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A person's popularity on social media may become more important than one's popularity among friends and colleagues.Reuters

A new study revealed that at least 160 constituencies would have social media voters for the 2014 Lok Sabha elections.

The study conducted by IRIS Knowledge Foundation and Internet and Mobile Association of India said, "There are 160 high impact constituencies out of the total of 543 constituencies, which are likely be influenced by social media during the next general elections."

India has about 62 million social media users and the numbers are continually increasing.

The study categorises high impact constituencies as those where "Facebook users account for over 10 per cent of total voters in a constituency."

Maharashtra has the maximum high impact constituencies (21) followed closely by Gujarat (17).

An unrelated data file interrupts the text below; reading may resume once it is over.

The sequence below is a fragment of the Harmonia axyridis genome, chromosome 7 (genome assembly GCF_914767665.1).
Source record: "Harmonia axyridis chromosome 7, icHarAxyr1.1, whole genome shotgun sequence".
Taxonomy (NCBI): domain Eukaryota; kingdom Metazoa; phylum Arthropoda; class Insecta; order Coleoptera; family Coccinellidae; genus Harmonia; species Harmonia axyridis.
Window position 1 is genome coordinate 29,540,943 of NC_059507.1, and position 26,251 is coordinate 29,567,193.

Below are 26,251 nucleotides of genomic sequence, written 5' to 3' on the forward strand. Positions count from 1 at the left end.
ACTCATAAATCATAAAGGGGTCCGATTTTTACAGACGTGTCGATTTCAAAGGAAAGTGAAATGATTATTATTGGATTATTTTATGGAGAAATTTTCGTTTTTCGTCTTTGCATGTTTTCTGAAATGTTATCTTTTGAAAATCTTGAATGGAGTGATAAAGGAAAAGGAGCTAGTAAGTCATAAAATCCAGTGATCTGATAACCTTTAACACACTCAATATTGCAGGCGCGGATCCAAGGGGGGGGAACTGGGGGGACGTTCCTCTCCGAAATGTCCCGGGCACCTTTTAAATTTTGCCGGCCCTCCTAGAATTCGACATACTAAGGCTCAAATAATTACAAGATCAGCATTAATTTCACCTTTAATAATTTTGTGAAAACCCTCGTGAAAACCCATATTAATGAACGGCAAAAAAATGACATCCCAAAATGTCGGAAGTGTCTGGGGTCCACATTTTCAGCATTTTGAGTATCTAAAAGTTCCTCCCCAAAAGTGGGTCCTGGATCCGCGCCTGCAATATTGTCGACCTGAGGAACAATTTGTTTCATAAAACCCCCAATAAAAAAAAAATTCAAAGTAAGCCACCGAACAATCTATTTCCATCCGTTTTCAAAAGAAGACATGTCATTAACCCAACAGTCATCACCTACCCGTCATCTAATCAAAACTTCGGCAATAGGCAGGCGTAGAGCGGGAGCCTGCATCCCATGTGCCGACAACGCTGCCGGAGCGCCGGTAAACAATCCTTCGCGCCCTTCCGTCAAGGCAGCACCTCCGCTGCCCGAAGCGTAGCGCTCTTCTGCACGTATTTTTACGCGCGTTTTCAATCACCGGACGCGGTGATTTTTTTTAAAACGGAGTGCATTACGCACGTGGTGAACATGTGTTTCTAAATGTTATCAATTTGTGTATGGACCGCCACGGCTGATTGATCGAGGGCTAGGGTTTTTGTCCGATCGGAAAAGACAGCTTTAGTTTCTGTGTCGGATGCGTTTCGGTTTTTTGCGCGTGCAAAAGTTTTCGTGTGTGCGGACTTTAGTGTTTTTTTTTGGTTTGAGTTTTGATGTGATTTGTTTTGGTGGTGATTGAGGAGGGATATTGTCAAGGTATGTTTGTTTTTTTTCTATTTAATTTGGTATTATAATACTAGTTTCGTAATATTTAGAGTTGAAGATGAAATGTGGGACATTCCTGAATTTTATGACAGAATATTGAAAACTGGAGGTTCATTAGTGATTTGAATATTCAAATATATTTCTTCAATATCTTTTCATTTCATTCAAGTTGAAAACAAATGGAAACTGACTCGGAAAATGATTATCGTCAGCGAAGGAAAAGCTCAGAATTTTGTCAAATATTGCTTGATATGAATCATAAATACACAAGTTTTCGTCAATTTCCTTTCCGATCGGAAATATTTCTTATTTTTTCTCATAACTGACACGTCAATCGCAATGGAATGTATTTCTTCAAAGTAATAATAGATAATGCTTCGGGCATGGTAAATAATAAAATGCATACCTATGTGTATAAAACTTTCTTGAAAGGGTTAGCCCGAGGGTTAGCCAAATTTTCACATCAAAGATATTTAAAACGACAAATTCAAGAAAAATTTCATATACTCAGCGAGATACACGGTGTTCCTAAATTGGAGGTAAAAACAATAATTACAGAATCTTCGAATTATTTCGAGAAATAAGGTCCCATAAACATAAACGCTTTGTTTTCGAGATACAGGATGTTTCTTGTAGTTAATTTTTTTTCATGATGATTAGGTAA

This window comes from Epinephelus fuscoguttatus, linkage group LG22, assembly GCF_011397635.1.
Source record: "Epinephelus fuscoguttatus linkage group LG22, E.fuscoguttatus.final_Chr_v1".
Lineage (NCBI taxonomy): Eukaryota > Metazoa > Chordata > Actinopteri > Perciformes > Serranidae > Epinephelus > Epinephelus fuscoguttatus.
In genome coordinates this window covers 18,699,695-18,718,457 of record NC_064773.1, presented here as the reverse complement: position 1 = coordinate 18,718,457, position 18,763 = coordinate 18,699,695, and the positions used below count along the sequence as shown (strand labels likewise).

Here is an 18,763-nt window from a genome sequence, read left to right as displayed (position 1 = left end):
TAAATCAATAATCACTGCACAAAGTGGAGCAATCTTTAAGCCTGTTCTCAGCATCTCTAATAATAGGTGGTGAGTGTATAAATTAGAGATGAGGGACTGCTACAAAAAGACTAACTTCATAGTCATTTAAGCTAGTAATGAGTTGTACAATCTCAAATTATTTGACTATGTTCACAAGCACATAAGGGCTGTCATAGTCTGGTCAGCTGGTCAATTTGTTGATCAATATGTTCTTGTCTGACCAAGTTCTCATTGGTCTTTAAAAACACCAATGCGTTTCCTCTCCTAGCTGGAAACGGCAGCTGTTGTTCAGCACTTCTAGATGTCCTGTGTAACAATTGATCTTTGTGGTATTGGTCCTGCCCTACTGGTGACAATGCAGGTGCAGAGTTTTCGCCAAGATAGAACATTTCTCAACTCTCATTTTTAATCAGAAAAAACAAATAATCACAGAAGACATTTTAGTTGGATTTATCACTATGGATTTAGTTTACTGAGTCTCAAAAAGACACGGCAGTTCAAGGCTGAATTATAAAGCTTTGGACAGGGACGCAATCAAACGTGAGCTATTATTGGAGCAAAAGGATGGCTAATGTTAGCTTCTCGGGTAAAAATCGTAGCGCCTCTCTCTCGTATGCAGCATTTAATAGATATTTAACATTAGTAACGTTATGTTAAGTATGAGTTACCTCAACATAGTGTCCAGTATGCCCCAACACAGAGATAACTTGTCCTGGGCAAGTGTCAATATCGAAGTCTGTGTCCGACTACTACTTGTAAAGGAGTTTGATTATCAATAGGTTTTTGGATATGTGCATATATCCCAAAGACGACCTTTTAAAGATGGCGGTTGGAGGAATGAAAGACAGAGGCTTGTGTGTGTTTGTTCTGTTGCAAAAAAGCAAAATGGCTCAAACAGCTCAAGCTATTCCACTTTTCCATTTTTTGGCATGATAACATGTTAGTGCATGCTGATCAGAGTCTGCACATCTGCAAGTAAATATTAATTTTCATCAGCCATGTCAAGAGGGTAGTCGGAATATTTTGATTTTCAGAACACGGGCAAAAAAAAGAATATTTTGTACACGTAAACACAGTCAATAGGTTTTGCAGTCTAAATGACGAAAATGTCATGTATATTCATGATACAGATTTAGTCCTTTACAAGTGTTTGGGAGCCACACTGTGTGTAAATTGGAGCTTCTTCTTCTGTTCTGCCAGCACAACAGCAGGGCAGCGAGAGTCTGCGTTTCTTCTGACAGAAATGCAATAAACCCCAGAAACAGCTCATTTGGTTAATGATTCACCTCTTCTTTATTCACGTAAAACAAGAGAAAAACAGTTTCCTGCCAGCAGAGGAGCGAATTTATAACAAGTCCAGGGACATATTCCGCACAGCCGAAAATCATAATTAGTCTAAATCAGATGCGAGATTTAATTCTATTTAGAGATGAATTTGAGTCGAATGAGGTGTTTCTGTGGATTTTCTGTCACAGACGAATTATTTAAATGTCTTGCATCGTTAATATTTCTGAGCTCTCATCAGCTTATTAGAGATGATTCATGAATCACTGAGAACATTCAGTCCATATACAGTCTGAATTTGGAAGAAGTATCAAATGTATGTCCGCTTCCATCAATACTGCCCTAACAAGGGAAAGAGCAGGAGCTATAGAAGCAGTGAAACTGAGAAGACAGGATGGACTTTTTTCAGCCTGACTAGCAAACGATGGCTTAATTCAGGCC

Uttar Pradesh comes third with 14 high impact constituencies followed by Karnataka (12), Tamil Nadu (12), Andhra Pradesh (11) and Kerala (10).

Madhya Pradesh scores low with nine and the nation capital has seven such constituencies.

While Haryana, Punjab, Rajasthan settle with five high impact constituencies, Bihar, Jharkhand, Chattisgarh, West Bengal and Jammu and Kashmir settle with four high impact constituencies, the lowest.

However, the study pointed out, "It is not the number of likes and tweets that are going to determine the probability of winning of a certain candidate but the ability of a candidate to engage with the electorate, by rising above the media clutter, and by trying to get his or her message across to the voter directly."

The study based its findings on the changing scenario over the years with greater online activities in debates, discussion and initialisation of protests digitally.

The report also stated that a total of 67 constituencies fall within the medium impact constituencies, meaning those where "a Facebook user can influence one other voter who may not be on Facebook."

There are 60 low impact constituencies and the rest 256 are tagged under "no impact constituencies."

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